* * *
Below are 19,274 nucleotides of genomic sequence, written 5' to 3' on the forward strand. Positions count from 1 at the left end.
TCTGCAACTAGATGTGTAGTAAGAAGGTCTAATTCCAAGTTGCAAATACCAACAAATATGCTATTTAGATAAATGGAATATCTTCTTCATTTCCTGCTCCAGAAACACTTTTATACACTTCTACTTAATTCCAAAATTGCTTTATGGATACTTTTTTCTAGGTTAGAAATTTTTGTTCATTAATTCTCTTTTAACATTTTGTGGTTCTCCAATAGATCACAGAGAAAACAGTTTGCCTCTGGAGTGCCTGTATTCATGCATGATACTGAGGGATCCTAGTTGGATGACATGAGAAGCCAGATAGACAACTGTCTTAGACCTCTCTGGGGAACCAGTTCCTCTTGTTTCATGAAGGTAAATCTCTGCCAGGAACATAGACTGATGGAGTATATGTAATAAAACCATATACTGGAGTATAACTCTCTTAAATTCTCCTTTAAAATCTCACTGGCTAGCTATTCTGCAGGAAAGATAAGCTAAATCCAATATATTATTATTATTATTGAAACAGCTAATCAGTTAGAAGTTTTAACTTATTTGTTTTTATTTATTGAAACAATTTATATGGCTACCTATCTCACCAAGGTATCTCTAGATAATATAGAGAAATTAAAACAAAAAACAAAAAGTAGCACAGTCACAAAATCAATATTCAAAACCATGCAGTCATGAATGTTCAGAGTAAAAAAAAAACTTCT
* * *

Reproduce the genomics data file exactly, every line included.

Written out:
Below are 19,274 nucleotides of genomic sequence, written 5' to 3' on the forward strand. Positions count from 1 at the left end.
TCTGCAACTAGATGTGTAGTAAGAAGGTCTAATTCCAAGTTGCAAATACCAACAAATATGCTATTTAGATAAATGGAATATCTTCTTCATTTCCTGCTCCAGAAACACTTTTATACACTTCTACTTAATTCCAAAATTGCTTTATGGATACTTTTTTCTAGGTTAGAAATTTTTGTTCATTAATTCTCTTTTAACATTTTGTGGTTCTCCAATAGATCACAGAGAAAACAGTTTGCCTCTGGAGTGCCTGTATTCATGCATGATACTGAGGGATCCTAGTTGGATGACATGAGAAGCCAGATAGACAACTGTCTTAGACCTCTCTGGGGAACCAGTTCCTCTTGTTTCATGAAGGTAAATCTCTGCCAGGAACATAGACTGATGGAGTATATGTAATAAAACCATATACTGGAGTATAACTCTCTTAAATTCTCCTTTAAAATCTCACTGGCTAGCTATTCTGCAGGAAAGATAAGCTAAATCCAATATATTATTATTATTATTGAAACAGCTAATCAGTTAGAAGTTTTAACTTATTTGTTTTTATTTATTGAAACAATTTATATGGCTACCTATCTCACCAAGGTATCTCTAGATAATATAGAGAAATTAAAACAAAAAACAAAAAGTAGCACAGTCACAAAATCAATATTCAAAACCATGCAGTCATGAATGTTCAGAGTAAAAAAAAAACTTCT